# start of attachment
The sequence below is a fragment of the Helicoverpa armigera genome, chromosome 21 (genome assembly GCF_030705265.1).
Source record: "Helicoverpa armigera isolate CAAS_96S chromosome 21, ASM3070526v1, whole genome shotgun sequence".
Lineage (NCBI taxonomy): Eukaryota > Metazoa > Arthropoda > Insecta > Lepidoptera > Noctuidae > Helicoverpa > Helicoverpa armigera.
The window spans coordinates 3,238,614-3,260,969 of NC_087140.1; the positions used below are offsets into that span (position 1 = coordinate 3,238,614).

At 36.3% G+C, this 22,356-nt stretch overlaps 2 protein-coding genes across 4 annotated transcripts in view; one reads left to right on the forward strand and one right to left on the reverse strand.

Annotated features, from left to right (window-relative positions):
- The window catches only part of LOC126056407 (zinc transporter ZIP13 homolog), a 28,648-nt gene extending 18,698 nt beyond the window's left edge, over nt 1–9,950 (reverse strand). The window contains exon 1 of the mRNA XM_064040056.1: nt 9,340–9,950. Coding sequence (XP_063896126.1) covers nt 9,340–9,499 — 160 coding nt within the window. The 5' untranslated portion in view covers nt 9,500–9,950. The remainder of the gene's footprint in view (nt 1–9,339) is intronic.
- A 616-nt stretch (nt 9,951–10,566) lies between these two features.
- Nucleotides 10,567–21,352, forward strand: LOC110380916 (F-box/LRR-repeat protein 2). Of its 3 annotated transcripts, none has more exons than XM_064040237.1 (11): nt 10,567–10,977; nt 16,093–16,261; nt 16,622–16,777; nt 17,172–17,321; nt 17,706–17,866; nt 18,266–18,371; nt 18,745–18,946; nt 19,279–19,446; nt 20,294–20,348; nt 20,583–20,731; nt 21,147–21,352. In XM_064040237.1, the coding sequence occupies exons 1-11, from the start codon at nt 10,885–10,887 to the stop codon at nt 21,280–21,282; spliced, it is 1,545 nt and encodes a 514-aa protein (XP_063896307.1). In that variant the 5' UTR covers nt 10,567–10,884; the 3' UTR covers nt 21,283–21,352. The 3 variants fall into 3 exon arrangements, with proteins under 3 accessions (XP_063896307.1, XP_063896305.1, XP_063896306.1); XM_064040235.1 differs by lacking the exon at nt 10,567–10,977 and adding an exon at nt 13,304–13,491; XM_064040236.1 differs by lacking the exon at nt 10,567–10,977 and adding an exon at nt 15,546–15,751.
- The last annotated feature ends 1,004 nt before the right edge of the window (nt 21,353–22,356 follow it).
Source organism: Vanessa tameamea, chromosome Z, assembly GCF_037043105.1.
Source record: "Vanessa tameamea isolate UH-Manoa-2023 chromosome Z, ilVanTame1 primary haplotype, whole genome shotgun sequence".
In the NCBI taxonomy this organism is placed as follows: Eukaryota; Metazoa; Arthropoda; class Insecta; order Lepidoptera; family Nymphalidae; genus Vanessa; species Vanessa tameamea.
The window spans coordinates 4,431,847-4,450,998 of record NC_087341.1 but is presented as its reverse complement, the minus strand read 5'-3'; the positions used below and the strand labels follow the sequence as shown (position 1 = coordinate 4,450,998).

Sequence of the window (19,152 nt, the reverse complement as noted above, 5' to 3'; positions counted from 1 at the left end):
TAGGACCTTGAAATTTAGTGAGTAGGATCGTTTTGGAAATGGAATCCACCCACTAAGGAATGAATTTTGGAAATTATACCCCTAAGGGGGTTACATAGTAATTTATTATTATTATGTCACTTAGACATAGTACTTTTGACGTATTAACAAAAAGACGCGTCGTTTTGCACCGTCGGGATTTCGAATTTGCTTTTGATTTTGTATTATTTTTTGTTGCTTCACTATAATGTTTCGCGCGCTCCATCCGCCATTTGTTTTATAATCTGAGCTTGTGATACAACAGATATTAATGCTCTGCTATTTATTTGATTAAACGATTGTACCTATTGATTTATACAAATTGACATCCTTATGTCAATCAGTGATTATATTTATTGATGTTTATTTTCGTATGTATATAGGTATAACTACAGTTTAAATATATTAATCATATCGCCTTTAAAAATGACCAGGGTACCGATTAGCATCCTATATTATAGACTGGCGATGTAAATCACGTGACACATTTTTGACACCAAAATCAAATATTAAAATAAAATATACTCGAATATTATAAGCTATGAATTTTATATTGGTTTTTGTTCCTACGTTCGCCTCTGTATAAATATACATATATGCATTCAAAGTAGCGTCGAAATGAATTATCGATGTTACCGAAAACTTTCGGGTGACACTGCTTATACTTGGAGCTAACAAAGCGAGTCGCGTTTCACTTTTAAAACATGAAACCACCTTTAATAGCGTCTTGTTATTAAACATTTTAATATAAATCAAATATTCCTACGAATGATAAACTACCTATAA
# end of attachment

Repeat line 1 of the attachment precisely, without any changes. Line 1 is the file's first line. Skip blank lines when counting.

The sequence below is a fragment of the Helicoverpa armigera genome, chromosome 21 (genome assembly GCF_030705265.1).